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Justice Strategy response

Please note that The Robertson Trust has published its new Giving Strategy. This sets out the priorities we will have when awarding funds through our open grants programme. The existing application form and guidelines can still be used until July 31st. In line with our existing procedures, we will aim to assess and present all applications received by this date to our September Board meeting. In the event that we are unable to do so, your application may be held until our November meeting. In such cases a member of staff will contact you and provide any assistance required to realign your application with the new Giving Strategy. Find out all you need to know here.

Last week's publication of Justice in Scotland: Vision and Priorities made for positive reading at The Robertson Trust. In particular, we were pleased to see the prioritisation of prison being used only where necessary to address offending or to protect public safety, with an increased focus on recovery and reintegration.

As a Trust, we have funded and supported projects which have shown unequivocably that young people with convictions can turn their lives around when they are offered the right support at the right time, including Action for Children's Moving On and Access to Industry's Passport. We have identified relationships as the key component of success combined with a flexible but persistent approach which gives young people the ability to make positive choices about their future.

Having spent over 10 years supporting organisations working in the field of Criminal Justice, we feel proud to have played a part in the number of young people being prosecuted dropping since 2006-07. Meanwhile, the recent evaluation of the Reducing Reoffending Change Fund, which we funded with the Scottish Government and Scottish Prison Service, has highlighted that mentoring combined with other support can be an effective approach to reduce risk factors associated with offending behaviour.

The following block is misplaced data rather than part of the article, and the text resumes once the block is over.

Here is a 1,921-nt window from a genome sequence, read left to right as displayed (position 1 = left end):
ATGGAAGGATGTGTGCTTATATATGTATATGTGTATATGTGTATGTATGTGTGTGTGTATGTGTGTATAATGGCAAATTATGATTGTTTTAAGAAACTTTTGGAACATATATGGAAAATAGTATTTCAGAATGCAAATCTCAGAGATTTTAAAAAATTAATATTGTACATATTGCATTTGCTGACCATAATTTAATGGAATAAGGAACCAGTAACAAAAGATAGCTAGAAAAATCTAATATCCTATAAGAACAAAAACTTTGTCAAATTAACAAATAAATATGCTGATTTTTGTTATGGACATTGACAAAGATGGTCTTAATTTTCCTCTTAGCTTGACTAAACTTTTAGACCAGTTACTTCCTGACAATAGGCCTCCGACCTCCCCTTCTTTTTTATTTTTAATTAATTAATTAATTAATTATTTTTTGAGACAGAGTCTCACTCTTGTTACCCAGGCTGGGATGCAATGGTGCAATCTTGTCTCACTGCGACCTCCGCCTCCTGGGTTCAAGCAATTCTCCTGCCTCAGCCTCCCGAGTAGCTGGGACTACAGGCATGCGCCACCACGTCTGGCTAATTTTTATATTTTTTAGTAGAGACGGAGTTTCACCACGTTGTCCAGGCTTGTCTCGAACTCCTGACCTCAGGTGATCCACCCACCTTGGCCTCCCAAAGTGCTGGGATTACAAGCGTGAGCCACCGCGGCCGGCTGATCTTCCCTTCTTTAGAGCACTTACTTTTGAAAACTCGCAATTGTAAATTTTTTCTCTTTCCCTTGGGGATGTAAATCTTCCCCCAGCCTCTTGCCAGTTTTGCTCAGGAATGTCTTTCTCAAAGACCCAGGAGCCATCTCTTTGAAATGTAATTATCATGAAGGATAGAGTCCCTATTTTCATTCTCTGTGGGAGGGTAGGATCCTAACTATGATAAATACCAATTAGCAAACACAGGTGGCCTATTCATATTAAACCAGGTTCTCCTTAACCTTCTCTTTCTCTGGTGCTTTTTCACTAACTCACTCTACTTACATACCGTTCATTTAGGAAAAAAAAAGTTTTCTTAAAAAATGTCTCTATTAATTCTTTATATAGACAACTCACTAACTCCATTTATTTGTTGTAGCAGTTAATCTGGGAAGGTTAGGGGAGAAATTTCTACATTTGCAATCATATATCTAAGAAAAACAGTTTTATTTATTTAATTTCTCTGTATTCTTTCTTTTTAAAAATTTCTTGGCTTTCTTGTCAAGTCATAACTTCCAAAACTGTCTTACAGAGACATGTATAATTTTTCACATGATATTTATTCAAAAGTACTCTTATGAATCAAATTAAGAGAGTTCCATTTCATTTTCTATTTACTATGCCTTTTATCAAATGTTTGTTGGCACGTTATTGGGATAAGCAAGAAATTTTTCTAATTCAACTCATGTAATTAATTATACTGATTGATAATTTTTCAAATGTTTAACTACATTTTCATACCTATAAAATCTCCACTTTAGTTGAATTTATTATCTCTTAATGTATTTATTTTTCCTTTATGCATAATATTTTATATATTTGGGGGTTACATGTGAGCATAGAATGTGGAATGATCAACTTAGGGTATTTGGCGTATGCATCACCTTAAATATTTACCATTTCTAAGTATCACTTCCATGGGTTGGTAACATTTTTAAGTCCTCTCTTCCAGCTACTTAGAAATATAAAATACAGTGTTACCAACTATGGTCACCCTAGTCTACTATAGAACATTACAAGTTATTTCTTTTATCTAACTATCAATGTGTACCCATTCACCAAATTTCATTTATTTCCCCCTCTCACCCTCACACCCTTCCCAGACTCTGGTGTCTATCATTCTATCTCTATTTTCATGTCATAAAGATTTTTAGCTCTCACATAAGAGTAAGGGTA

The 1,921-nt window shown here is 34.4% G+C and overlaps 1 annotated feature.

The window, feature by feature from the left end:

We, along with some of our funded projects, shared much of this learning at our Criminal Justice Conference in 2016 which Michael Matheson, Cabinet Secretary for Justice, attended and presented at. The resources from that day can be accessed here.

However, the challenge now is to ensure that successful interventions and projects that can evidence positive outcomes and value for money are sustained in the longer term once initial funding runs out. Last week's announcement is certainly a positive step and we welcome the recommendation to deliver a further, decisive shift in resources to focus on prevention and early intervention.

While we will continue to project manage and share learning from our last remaining Criminal Justice projects, The Robertson Trust's Innovation and Learning team has also shifted its focus to new areas borne out of learning gathered over the past ten years. Click here to find out more about our new themes; Preventing Young People from Entering the Criminal Justice System and Improving the Wellbeing of Women and Girls.